Lynn is a 38 y.o. mother of two, a 10 y.o. girl and a 2 y.o. boy. She is active and has always enjoy… Show more Lynn is a 38 y.o. mother of two, a 10 y.o. girl and a 2 y.o. boy. She is active and has always enjoyed good health. For the past two weeks, Lynn has been having problems with her right lower extremity during her daily walks. She has noticed that she is tending to catch her toe more, especially toward the end of the walk. It is also harder for her to go upstairs. A physical therapist friend does a manual muscle test on her lower extremities and finds that the left lower extremity tests normal at 5/5, but that the hip and knee muscles of Lynn’s right lower extremity only test at 3/5. The physical therapist recommends Lynn see a neurologist, which she does. The neurologist performs several diagnostic tests and does two MRIs over the next few weeks. The findings of the tests include the following. MRI: Evidence of 4-5 plaques in the spinal cord. Visual Evoked Potential (VEP): Slowed response time. Blood Tests: Normal. Cerebral Fluid Analysis: Oligoclonal bands present. Elevated IgG antibodies. After approximately 1 month and several other tests, Lynn is given a diagnosis. She is told to expect exacerbations and remissions. Lynn is given glucocorticoids to take during exacerbations. What is Lynn’s likely diagnosis? Which of the findings of the medical tests support this diagnosis? Which of the findings is the most conclusive for this disease? What causes this disease? What happens to the nerves in this disease? Are there cognitive deficits? Does it affect men or women more often? Is it common? Why is Lynn given glucocorticoids to take during exacerbations, what will they do for her? How will this disease progress over the next few years? What is the prognosis? • Show less60
Lynn is a 38 y.o. mother of two, a 10 y.o. girl and a 2 y.o. boy. She is active and has always enjoy… Show more Lynn is a 38 y.o. mother of two, a 10 y.o. girl and a 2 y.o. boy. She is active and has always enjoyed good health. For the past two weeks, Lynn has been having problems with her right lower extremity during her daily walks. She has noticed that she is tending to catch her toe more, especially toward the end of the walk. It is also harder for her to go upstairs. A physical therapist friend does a manual muscle test on her lower extremities and finds that the left lower extremity tests normal at 5/5, but that the hip and knee muscles of Lynn’s right lower extremity only test at 3/5. The physical therapist recommends Lynn see a neurologist, which she does. The neurologist performs several diagnostic tests and does two MRIs over the next few weeks. The findings of the tests include the following. MRI: Evidence of 4-5 plaques in the spinal cord. Visual Evoked Potential (VEP): Slowed response time. Blood Tests: Normal. Cerebral Fluid Analysis: Oligoclonal bands present. Elevated IgG antibodies. After approximately 1 month and several other tests, Lynn is given a diagnosis. She is told to expect exacerbations and remissions. Lynn is given glucocorticoids to take during exacerbations. What is Lynn’s likely diagnosis? Which of the findings of the medical tests support this diagnosis? Which of the findings is the most conclusive for this disease? What causes this disease? What happens to the nerves in this disease? Are there cognitive deficits? Does it affect men or women more often? Is it common? Why is Lynn given glucocorticoids to take during exacerbations, what will they do for her? How will this disease progress over the next few years? What is the prognosis? • Show less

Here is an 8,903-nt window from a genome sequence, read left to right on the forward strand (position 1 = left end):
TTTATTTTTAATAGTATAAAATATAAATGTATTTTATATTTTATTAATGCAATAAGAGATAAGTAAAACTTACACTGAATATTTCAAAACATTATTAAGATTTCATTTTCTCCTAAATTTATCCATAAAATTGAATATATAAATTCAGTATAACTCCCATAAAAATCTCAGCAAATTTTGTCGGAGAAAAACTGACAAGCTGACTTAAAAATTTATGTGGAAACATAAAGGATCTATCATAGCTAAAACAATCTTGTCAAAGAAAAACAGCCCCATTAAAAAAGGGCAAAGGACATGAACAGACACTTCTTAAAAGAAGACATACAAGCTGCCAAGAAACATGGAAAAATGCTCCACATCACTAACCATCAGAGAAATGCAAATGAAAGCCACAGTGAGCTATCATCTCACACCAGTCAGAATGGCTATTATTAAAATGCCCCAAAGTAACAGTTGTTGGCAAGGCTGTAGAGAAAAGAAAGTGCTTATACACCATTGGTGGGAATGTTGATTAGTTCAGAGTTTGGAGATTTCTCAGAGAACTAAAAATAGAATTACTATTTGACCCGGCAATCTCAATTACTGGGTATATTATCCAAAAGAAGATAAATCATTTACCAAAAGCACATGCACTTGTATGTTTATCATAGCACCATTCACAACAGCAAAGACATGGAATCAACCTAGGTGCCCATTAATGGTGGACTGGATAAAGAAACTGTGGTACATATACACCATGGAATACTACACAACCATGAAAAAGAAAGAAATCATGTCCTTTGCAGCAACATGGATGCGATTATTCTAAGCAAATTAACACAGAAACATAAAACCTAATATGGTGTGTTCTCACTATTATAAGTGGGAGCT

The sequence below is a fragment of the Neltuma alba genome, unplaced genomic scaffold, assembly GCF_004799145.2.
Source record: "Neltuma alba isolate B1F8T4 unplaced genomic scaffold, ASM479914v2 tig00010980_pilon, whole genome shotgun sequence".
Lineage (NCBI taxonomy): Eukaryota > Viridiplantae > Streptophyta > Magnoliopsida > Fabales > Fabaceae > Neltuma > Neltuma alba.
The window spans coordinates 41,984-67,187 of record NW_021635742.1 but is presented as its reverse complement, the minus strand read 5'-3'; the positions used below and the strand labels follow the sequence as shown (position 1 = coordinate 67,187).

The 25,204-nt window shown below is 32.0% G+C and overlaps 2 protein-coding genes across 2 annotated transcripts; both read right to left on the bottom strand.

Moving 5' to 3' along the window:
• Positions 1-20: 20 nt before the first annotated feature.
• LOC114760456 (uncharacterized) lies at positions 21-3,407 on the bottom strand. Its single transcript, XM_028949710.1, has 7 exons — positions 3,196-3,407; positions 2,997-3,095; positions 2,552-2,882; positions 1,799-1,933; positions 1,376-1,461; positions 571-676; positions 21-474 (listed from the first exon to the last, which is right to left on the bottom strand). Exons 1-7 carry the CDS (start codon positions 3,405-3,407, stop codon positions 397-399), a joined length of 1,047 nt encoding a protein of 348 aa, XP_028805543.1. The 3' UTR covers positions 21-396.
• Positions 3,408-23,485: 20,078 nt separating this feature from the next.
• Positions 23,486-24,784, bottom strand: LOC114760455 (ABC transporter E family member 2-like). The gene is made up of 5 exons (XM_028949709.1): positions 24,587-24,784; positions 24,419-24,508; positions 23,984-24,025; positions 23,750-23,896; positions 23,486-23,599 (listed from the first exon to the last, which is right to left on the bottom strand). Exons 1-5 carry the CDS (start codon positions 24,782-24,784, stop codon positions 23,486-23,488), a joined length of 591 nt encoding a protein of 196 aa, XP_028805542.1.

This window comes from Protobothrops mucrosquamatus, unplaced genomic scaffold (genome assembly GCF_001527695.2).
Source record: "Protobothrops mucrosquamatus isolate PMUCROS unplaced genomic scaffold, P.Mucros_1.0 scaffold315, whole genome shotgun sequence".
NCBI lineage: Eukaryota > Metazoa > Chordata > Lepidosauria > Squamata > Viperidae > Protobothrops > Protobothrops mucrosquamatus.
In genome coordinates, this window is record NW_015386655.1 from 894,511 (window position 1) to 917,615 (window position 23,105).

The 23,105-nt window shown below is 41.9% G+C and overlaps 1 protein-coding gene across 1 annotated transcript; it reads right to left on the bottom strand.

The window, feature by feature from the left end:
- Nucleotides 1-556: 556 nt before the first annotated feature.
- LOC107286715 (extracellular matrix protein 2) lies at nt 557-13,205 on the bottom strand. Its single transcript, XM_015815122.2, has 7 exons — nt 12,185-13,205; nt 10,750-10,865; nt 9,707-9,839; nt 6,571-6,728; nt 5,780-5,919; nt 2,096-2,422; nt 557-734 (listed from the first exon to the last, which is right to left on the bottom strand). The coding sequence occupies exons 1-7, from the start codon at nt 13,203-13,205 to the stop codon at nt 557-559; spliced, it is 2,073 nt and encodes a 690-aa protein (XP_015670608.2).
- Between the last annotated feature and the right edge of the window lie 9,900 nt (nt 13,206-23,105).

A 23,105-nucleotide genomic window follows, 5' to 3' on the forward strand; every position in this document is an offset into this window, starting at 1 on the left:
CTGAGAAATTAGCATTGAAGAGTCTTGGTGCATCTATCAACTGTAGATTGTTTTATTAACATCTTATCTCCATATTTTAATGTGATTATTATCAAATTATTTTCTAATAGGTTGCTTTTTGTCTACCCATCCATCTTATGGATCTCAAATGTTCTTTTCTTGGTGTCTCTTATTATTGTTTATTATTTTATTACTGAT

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The post Lynn is a 38 y.o. mother of two, a 10 y.o. girl and a 2 y.o. boy. She is active and has always enjoy… Show more Lynn is a 38 y.o. mother of two, a 10 y.o. girl and a 2 y.o. boy. She is active and has always enjoyed good health. For the past two weeks, Lynn has been having problems with her right lower extremity during her daily walks. She has noticed that she is tending to catch her toe more, especially toward the end of the walk. It is also harder for her to go upstairs. A physical therapist friend does a manual muscle test on her lower extremities and finds that the left lower extremity tests normal at 5/5, but that the hip and knee muscles of Lynn’s right lower extremity only test at 3/5. The physical therapist recommends Lynn see a neurologist, which she does. The neurologist performs several diagnostic tests and does two MRIs over the next few weeks. The findings of the tests include the following. MRI Evidence of 4-5 plaques in the spinal cord. Visual Evoked Potential (VEP) Slowed response time. Blood Tests Normal. Cerebral Fluid Analysis Oligoclonal bands present. Elevated IgG antibodies. After approximately 1 month and several other tests, Lynn is given a diagnosis. She is told to expect exacerbations and remissions. Lynn is given glucocorticoids to take during exacerbations. What is Lynn’s likely diagnosis? Which of the findings of the medical tests support this diagnosis? Which of the findings is the most conclusive for this disease? What causes this disease? What happens to the nerves in this disease? Are there cognitive deficits? Does it affect men or women more often? Is it common? Why is Lynn given glucocorticoids to take during exacerbations, what will they do for her? How will this disease progress over the next few years? What is the prognosis? • Show less60 appeared first on Psychology Homework.
 
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